When an Army of One isn’t enough

I can’t vouch for the veracity of this, but I will say that a society that consists of citizens who won’t bother to freely defend it is not worth defending. And a war that citizens will not freely fight is not a war worth waging. I have also heard that some states have begun adding an agreement to submit to the draft in order to get your drivers license, but I have not had the chance to verify that yet either.

I don’t think a draft is necessary in order to continue the occupations, as we could simply pull enough troops out of Europe rotation to cover Iraq and Afghanistan. I suspect that it would indicate that some additional fireworks may be in store in the relatively near future.

$28 million has been added to the 2004 Selective Service System (SSS) budget to prepare for a military draft that could start as early asJune 15, 2005. SSS must report to Bush on March 31, 2005 that the system, which has lain dormant for decades, is ready for activation. Please see the SSS website to view the SSS Annual Performance Plan – Fiscal Year 2004. The Pentagon has quietly begun a public campaign to fill all 10,350 draft board positions and 11,070 appeals board slots nationwide. Though this is an unpopular election year topic, military experts and influential members of Congress are suggesting that if Rumsfeld’s prediction of a “long, hard slog” in Iraq and Afghanistan [and a permanent state of war on terrorism] proves accurate, the U.S. may have no choice but to draft.

UPDATE – the driver’s license thing is genuine, as it is a stated strategy of the SSS. However, I’m not sure if all that much has actually changed, as perusing the document shows that a high percentage of registrants have been collected for the past few years. Of course, that doesn’t mean that a draft isn’t imminent, though it could signify nothing more than that the Federal government is continuing to keep closer and closer tabs on everyone. Big Brother, coming to a high school near you!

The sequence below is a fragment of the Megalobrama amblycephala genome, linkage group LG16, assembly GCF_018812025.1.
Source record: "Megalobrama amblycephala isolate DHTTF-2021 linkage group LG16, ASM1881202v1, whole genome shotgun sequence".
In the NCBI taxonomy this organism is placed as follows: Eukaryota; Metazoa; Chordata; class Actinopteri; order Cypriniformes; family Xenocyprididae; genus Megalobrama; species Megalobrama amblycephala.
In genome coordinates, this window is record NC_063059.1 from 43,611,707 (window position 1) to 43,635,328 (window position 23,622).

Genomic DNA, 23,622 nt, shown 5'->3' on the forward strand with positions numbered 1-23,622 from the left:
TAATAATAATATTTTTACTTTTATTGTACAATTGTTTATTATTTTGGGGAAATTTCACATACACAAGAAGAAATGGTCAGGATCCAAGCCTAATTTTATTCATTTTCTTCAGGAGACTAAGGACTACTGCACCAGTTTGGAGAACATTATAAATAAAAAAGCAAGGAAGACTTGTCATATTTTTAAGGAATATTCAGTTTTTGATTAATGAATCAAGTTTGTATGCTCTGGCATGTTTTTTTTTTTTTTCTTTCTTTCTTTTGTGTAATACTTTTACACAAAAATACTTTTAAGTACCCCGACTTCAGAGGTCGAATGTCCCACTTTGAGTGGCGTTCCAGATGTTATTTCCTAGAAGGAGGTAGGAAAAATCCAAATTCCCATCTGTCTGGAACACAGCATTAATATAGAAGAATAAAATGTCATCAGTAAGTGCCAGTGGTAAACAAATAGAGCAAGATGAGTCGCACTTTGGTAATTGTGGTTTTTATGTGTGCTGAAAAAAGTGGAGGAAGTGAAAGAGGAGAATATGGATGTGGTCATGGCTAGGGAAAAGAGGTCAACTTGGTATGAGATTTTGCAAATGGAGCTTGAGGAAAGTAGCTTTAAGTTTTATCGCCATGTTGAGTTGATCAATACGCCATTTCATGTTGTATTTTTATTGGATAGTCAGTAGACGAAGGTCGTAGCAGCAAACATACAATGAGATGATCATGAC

Dilettantes need not apply

Gypsy writes: Didn’t like your column prior 9/11 (wasn’t into comps then) but found you extraordinary since. Your true vocation is commentary, not computers! Anyway, just wondering when you’ll get your own radio show. You’re more intelligent than Savage, Scot (Mark Scot, you may have never heard of him) or Rush. I truly believe you are an untapped talent, regardless of you being sanguine or not.

I very much appreciate the compliments which many of you have paid me in this regard, and I certainly am glad that the collective you also consider my writings to be worthy of reading, but I think it’s important to remember that talent in one medium does not necessarily translate into talent in another. While I have no doubt that I could easily dissect Bill O’Reilly, or, with more difficulty, Rush Limbaugh and Michael Savage, in a debate on most subjects, I don’t believe that I have the necessary ambition required to become a broadcast media star. One thing that radio and television personalities on both sides of the spectrum demonstrate rather vividly is a combination of towering ego and an almost desperate need for the approval of others. While I am rather prone to arrogance, I simply don’t believe that anyone’s views, much less mine, are required for the world to continue turning and I have very little need for external approval. Also, what little taste I have had of the limelight has been arguably more distasteful than enjoyable to me.

If writing did not come easily to me, and if I was not aware that there are few people adequately expounding some of the views that I regularly put forth, I don’t know if I would still be writing this column much less maintaining the blog. Fortunately, both require very little effort on my part. Except for in the case of a few damaged psyches, ego boost is also subject to diminishing returns. Most importantly, success in a field as lucrative and psychotically competitive as broadcast radio and television requires a level of interest several orders of magnitude higher than I presently possess.